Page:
The most powerful Sumerian goddess was Inanna, who may have been borrowed from an even earlier mother goddess figure. But Inanna was no loving mother figure. Often pictured standing on the backs of two lionesses, she was associated with both sex and war. It was said she could stir up confusion and discord. According to one story, a bully who drank blood and ate the flesh of his victims terrified the residents of Uruk until one of Inanna’s men defeated him, hitting him with an axe. The villain then begged forgiveness of Inanna, promising to praise her and make offerings at her temple in Uruk.
Her planet was Venus, the Morning and Evening Star, famous for its brilliant appearance in the western twilight sky, followed by its disappearance into the Underworld and reappearance in the eastern pre-dawn sky.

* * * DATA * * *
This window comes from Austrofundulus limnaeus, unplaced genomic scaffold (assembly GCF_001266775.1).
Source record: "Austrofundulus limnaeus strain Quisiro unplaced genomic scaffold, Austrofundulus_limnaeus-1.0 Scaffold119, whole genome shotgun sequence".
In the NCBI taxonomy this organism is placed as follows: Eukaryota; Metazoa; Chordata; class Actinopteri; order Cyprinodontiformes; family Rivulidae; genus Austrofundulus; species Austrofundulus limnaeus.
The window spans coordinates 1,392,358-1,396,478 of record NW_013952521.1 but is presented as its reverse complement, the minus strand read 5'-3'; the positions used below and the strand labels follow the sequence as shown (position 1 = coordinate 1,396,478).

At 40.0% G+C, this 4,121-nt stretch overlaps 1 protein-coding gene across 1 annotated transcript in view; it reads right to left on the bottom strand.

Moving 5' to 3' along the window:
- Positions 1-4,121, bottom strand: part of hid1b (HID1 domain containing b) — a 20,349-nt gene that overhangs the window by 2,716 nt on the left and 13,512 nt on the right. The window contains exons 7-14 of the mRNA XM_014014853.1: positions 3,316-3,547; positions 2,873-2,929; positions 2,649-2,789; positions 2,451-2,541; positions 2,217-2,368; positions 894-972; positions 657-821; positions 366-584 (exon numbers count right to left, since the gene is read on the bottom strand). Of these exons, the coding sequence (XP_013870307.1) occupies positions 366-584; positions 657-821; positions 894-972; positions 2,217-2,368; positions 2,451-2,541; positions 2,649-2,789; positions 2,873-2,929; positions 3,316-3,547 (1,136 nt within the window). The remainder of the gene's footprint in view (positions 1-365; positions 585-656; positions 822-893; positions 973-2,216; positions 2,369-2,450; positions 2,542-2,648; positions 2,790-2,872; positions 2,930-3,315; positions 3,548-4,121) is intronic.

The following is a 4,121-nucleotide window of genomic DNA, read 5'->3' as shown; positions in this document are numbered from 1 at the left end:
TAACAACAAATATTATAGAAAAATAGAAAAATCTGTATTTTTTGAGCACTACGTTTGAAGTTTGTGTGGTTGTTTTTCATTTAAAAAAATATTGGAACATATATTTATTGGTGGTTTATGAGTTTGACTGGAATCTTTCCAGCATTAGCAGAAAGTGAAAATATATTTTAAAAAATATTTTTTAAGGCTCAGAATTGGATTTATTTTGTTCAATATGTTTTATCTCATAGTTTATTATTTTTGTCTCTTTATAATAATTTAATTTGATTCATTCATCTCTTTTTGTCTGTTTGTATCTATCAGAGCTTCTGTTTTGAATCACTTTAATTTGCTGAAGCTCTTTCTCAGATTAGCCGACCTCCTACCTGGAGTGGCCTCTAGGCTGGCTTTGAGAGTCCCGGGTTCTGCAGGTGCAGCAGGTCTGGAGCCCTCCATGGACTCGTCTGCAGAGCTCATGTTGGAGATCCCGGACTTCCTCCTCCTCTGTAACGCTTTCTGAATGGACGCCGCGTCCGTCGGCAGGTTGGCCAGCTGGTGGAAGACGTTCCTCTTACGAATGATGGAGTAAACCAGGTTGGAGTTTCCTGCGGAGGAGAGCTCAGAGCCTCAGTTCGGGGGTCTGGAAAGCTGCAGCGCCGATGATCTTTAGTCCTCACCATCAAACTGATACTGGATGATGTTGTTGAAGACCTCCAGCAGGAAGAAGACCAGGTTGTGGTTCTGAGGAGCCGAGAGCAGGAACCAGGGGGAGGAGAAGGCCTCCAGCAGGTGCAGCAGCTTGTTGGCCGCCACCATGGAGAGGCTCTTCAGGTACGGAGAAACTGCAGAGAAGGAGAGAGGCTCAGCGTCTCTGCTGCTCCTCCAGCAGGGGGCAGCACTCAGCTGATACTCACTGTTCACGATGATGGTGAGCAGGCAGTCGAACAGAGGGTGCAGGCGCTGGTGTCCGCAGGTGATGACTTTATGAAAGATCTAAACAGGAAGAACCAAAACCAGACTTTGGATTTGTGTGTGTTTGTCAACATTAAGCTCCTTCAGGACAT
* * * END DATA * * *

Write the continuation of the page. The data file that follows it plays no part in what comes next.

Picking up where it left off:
Ishtar, Queen of the Night, Goddess of Love, Fertility, and War
Akkad – center in city of Uruk, 4,300 years ago,
Sumeria – Uruk, in present-day Iraq
Assyria – Nineveh and Ashur, in present-day Iraq
The Akkadian Empire absorbed almost all of the land drained by the Tigres and Euphrates Rivers about 4,300 years ago, putting both the Semites and Sumerians under Akkadian rule and enforcing the Akkadian language. After the fall of the empire 140 years later, two main groups emerged: Assyria in the north and Babylonia in the south.